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Knowledge, Attitudes and Practices of Lassa Fever in and around Lafia, Central Nigeria

This descriptive cross-sectional study assessed the knowledge, attitudes and practices of Lassa Fever in and around Lafia, Central Nigeria. Structured questionnaires were administered to 200 consenting respondents from urban and sub-urban areas in Lafia. Of the 200 respondents, 87% heard of Lassa Fever with 89% and 80% from urban and sub-urban areas. There was no […]

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The Fight against Lassa Fever in Ebonyi State, Nigeria: A Clash of the People’s Culture and Broadcast Media Campaign

Ebonyi State of Nigeria is among the states where the incidence of Lassa Fever has become endemic; and has consequently led to the death of many people including health practitioners in the state. To mobilise the people against the disease, government and stakeholders in the health sector resorted to health literacy campaigns through Ebonyi Broadcasting […]

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At Home with Mastomys and Rattus: Human-Rodent Interactions and Potential for Primary Transmission of Lassa Virus in Domestic Spaces

The multimammate mouse (Mastomys natalensis) is the reservoir for Lassa virus (LASV). Zoonotic transmission occurs when humans are directly or indirectly exposed to fluids of the multimammate mouse, such as urine, saliva, and blood. Housing characteristics and domestic organization affect rodent density in and around households and villages, and are likely to be a risk […]

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Local Disease-Ecosystem-Livelihood Dynamics: Reflections from Comparative Case Studies in Africa

This article explores the implications for human health of local interactions between disease, ecosystems and livelihoods. Five interdisciplinary case studies addressed zoonotic diseases in African settings: Rift Valley fever (RVF) in Kenya, human African trypanosomiasis in Zambia and Zimbabwe, Lassa Fever in Sierra Leone and henipaviruses in Ghana. Each explored how ecological changes and human-ecosystem […]

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Structural Drivers of Vulnerability to Zoonotic Disease in Africa

This paper argues that addressing the underlying structural drivers of disease vulnerability is essential for a ‘One Health’ approach to tackling zoonotic diseases in Africa. Through three case studies-trypanosomiasis in Zimbabwe, Ebola and Lassa Fever in Sierra Leone and Rift Valley fever in Kenya-we show how political interests, commercial investments and conflict and securitization all […]

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Material Proximities and Hotspots: Toward an Anthropology of Viral Hemorrhagic Fevers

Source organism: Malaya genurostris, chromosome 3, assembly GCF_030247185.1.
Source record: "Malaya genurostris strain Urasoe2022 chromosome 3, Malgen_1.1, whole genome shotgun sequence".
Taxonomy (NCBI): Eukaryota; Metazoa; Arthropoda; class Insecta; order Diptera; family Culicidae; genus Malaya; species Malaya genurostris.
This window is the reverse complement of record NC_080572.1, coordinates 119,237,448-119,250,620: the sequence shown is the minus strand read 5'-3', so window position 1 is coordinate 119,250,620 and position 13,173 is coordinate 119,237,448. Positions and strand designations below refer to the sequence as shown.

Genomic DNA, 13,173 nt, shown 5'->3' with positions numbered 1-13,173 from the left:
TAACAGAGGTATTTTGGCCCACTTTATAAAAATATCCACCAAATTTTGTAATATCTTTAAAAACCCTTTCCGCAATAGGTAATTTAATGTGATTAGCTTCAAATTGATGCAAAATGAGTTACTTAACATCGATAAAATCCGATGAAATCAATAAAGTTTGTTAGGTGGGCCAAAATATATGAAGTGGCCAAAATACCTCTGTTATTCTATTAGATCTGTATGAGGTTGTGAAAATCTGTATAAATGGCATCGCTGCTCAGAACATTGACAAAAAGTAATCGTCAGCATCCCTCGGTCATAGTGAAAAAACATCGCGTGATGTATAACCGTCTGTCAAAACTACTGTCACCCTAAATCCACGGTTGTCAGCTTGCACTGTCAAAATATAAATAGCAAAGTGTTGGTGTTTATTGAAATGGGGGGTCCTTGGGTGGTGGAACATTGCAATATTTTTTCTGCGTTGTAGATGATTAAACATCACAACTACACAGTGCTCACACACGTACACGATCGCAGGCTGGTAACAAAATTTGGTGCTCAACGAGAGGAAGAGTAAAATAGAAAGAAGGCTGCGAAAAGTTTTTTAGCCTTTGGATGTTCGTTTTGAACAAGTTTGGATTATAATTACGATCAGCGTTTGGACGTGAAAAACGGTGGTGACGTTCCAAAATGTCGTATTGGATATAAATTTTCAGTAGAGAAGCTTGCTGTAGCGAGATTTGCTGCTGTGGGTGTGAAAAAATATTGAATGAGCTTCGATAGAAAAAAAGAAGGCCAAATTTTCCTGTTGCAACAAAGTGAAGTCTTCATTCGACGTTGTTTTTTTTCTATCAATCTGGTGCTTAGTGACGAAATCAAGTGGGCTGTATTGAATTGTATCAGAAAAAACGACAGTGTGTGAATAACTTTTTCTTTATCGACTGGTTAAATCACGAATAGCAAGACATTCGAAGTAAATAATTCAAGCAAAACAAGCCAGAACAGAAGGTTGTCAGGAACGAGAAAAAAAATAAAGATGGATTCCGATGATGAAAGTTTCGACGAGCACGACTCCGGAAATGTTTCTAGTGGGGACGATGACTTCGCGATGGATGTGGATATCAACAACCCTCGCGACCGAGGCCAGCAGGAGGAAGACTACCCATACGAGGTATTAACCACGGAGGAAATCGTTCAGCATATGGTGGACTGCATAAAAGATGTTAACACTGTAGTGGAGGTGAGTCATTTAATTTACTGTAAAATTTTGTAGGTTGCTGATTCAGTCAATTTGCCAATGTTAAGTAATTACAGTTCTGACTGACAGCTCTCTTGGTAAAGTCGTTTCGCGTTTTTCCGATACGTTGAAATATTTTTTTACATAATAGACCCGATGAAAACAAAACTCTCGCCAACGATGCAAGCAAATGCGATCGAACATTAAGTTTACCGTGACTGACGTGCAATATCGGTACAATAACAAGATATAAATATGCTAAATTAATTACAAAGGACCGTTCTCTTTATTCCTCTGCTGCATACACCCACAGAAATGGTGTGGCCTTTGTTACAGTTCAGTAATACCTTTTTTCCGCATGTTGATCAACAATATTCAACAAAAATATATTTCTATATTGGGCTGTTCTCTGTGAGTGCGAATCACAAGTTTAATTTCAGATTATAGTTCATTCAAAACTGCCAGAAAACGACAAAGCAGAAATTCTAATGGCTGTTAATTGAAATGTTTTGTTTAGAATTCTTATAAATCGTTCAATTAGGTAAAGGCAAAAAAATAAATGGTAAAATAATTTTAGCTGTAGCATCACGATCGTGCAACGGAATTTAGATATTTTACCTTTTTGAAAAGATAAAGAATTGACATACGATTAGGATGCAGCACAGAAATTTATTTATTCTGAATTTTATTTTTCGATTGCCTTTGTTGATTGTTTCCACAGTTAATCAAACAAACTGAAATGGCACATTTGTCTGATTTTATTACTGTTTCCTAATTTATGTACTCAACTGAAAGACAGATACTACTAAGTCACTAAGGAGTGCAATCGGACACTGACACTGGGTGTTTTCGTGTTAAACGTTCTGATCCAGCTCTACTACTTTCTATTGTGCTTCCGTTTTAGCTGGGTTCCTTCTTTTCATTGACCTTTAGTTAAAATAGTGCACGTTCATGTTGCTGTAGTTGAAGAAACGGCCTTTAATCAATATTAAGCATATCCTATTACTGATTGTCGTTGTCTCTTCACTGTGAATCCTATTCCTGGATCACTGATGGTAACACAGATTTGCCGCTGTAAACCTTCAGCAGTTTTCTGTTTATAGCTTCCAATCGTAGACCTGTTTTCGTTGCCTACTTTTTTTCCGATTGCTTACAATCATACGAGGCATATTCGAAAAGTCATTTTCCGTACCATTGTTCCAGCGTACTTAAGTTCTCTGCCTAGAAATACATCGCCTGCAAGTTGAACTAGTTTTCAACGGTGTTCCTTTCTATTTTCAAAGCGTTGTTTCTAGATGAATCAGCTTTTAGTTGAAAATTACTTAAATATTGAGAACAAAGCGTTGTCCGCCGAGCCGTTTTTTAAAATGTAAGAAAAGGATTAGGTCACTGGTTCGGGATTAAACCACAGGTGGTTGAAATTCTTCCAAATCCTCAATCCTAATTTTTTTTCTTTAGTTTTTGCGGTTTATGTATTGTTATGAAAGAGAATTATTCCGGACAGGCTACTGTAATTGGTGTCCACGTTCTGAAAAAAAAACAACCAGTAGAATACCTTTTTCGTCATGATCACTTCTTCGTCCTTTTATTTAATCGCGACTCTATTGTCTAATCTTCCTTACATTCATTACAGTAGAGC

This article outlines a research program for an anthropology of viral hemorrhagic fevers (collectively known as VHFs). It begins by reviewing the social science literature on Ebola, Marburg, and Lassa Fevers and charting areas for future ethnographic attention. The study theoretically elaborates the hotspot as a way of integrating analysis of the two routes of […]

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Extending the “Social”: Anthropological Contributions to the Study of Viral Haemorrhagic Fevers

Emerging Viral Haemorrhagic Fevers (VHFs) offer a frontier for a “One-Health” research agenda; the joined-up, or collaborative, effort of multiple disciplines to attain optimal health for people, animals, and the environment (e.g. http://www.onehealthinitiative.com/). Multidisciplinary work on Lassa Fever and Ebola Virus Disease in Guinea and Sierra Leone explores the connections between humans, rodents such as […]

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Zoonotic Diseases: Who Gets Sick, and Why? Explorations from Africa

Global risks of zoonotic disease are high on policy agendas. Increasingly, Africa is seen as a ‘hotspot’, with likely disease spillovers from animals to humans. This paper explores the social dynamics of disease exposure, demonstrating how risks are not generalised, but are related to occupation, gender, class and other dimensions of social difference. Through case […]

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Rat-Atouille: A Mixed Method Study to Characterize Rodent Hunting and Consumption in the Context of Lassa Fever

Lassa Fever is a zoonotic hemorrhagic illness predominant in areas across Nigeria, Sierra Leone, Guinea, Liberia, and southern Mali. The reservoir of Lassa virus is the multimammate mouse (Mastomys natalensis), a highly commensal species in West Africa. Primary transmission to humans occurs through direct or indirect contact with rodent body fluids such as urine, feces, […]

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Emerging Disease or Emerging Diagnosis?: Lassa Fever and Ebola in Sierra Leone

It has become routine to attribute the tragedy of the West African Ebola epidemic to inexperience and lack of knowledge. The states and citizens of Guinea, Liberia, and Sierra Leone were portrayed as entirely unfamiliar with Ebola and therefore without relevant knowledge. The simplicity of this narrative is disturbed by the experience of Lassa Fever, […]

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